I found this site very easy to use as I went through the process of calling up already-defined measures and tables and in creating my own tables. I also liked the inclusion of basic policy implication and definitions of measures. 

In summary, while the measures are already established and the data sets are available to the public, this is a very useful tool for any researcher looking for state-level comparisons. The ability to select measures and create scatter plots allows one to view relationships between measures and share that information with others. 

This site is worth the time of any researcher looking for state-level data and should be included in every institutional researcher’s tool kit. 

Patricia Windham, Ph.D., is the former Associate Vice-Chancellor for Research and Evaluation at the Florida Division of Community Colleges.   



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Total Comments: 7
Deborah posted on 2/14/2013 11:04 AM
Thank you for sharing this resource. I especially appreciate the function that allows the user to generate custom reports. I can see my institution referring to this site whenever we need comparison data for accreditation reporting and for decision-making.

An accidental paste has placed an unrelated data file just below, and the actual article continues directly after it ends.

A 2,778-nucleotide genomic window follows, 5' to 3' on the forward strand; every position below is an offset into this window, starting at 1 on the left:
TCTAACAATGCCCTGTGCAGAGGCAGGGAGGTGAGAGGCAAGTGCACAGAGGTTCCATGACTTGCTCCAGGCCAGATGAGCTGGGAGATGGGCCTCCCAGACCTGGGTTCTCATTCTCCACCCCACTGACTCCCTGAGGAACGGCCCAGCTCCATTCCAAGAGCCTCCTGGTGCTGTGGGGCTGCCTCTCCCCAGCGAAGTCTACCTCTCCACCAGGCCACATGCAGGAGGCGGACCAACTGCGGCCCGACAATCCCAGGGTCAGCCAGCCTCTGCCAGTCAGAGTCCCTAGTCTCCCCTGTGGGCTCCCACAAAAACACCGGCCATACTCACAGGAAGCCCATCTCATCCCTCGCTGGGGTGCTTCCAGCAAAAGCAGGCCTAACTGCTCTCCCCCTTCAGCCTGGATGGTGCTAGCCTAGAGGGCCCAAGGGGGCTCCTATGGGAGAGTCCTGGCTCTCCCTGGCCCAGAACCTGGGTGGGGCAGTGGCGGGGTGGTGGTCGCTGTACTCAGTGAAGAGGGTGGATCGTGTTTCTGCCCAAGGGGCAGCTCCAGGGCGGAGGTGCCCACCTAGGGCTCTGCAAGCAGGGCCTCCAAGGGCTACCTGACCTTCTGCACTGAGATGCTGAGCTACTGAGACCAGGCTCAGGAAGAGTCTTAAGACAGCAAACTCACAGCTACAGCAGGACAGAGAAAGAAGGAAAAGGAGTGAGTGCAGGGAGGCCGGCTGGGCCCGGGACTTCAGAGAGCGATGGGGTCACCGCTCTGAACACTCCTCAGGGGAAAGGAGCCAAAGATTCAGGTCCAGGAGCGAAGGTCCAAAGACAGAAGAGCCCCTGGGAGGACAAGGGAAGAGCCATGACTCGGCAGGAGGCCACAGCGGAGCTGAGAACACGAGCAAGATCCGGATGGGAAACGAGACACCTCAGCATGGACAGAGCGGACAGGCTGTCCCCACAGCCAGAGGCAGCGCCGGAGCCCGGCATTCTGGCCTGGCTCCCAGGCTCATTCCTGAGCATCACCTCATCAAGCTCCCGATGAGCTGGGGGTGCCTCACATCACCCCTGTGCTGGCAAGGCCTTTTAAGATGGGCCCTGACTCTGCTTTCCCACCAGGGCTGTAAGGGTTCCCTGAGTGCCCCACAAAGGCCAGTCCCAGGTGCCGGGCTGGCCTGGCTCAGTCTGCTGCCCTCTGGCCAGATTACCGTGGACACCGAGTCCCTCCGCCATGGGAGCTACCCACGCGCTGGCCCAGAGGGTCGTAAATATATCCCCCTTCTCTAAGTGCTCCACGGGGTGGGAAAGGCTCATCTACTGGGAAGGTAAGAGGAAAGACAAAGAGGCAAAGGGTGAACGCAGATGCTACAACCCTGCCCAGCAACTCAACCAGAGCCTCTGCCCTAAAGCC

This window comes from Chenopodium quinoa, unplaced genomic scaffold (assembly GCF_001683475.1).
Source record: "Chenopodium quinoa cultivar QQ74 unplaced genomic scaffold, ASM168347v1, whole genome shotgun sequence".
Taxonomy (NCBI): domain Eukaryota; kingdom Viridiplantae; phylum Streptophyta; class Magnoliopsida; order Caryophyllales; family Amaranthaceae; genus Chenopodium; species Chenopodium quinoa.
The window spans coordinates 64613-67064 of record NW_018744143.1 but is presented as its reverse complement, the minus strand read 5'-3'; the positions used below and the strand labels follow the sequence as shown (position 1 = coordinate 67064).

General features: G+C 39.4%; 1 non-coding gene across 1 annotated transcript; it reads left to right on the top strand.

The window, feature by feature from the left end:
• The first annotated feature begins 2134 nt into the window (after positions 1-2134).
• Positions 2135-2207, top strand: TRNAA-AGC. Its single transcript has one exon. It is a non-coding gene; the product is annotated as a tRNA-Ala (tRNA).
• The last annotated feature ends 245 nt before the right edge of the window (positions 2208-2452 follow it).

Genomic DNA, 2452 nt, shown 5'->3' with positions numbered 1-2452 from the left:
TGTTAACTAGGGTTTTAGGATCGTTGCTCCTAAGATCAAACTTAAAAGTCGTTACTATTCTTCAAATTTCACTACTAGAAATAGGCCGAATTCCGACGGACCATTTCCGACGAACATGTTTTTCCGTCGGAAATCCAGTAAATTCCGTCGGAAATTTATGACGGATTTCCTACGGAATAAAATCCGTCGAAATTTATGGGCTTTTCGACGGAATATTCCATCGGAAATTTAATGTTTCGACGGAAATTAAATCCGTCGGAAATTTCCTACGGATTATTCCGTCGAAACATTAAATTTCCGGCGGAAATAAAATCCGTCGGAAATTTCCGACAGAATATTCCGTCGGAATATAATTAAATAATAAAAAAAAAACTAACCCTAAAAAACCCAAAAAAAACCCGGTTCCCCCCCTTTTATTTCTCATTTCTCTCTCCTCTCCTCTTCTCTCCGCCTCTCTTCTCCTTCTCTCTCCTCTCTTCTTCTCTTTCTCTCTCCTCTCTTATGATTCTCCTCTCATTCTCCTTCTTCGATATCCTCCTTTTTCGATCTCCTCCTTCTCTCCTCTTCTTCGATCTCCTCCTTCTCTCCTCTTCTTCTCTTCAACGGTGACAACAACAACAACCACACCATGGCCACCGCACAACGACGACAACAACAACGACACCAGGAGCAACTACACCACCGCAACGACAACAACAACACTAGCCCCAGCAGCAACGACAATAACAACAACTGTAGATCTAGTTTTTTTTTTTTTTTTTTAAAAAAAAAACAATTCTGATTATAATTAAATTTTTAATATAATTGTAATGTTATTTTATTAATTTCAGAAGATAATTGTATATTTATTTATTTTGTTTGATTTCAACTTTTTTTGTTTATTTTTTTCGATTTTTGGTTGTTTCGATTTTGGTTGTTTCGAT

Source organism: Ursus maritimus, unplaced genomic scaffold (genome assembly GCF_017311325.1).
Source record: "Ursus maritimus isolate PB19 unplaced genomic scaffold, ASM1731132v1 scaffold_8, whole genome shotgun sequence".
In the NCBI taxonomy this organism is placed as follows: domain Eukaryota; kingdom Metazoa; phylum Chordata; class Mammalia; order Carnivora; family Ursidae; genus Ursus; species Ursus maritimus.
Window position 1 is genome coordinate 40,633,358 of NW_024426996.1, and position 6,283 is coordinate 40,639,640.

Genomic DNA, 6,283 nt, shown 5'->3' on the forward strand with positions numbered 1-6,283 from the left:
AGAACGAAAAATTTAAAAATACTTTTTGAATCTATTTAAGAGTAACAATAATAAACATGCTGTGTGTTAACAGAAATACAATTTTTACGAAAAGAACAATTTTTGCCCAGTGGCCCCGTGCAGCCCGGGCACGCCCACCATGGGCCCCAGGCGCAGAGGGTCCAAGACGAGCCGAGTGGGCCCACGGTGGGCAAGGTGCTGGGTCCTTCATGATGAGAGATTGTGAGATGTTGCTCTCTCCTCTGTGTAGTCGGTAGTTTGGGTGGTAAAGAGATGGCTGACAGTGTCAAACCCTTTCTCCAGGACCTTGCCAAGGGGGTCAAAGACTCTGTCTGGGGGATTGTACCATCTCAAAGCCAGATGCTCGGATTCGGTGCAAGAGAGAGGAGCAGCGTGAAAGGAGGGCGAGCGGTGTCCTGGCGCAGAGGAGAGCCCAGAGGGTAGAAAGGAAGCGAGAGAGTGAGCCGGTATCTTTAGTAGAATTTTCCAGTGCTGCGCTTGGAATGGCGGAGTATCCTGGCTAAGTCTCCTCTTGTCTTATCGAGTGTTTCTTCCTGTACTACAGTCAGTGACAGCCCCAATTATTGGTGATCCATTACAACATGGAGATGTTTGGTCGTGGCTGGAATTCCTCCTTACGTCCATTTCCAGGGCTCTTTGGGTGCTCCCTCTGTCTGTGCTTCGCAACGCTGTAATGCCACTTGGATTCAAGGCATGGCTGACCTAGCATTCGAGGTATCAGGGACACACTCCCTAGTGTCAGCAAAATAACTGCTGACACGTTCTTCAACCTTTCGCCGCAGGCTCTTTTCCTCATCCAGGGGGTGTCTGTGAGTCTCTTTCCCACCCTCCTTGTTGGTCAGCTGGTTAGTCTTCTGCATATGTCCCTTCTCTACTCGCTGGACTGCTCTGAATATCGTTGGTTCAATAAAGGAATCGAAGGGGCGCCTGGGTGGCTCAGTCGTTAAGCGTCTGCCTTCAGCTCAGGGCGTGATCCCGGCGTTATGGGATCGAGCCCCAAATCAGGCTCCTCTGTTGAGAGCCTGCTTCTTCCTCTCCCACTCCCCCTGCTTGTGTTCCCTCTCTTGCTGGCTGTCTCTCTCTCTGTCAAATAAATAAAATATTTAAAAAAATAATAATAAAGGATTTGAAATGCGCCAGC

Tony posted on 2/14/2013 11:21 AM
This looks like it might be a good resource. I'm curious to see how the scope of the data available compares to IPEDS.
Marlene posted on 2/14/2013 11:50 AM
I have used this resource in the past and I have found it very helpful. Thank you for highlighting this important data source!
Rob posted on 2/14/2013 3:58 PM
Having so many data sources available makes choosing one that provides accurate data in useful ways is difficult to find. This is the best source I've used for analytical comparisons that are easy for me to provide to the decision makers.
Kelly posted on 2/15/2013 8:35 AM
The benefits and possible limitations to this resource are nicely outlined! I appreciate that you offer both perspectives on using this data source.
Ijay posted on 2/15/2013 12:54 PM
Thanks Patricia,this is indeed a veritable resource for researchers especially in an era where accurate data for organizational and institutional decision-making proves difficult.However,talking about time frame,data cannot be obsolete,it depends the focus of the research,as retrospective data can always lay credence future projections.Actually ,in Structural Equation Modeling(SEM),the technique of path analysis and confirmatory analysis helps to test a previously hypothesized model and expose variables that are causally interrelated.In other words data in research can span over many years and can never loose its usefulness if it is accurate.Pat,using your words-this site is worth the time...Many thanks for such innovation.
Kevin posted on 2/18/2013 8:18 AM
Thanks for the review. I am taking an IPEDS review in a couple of weeks and am anxious to see how this compares to IPEDS. It is always good to have reliable online resources available to draw from.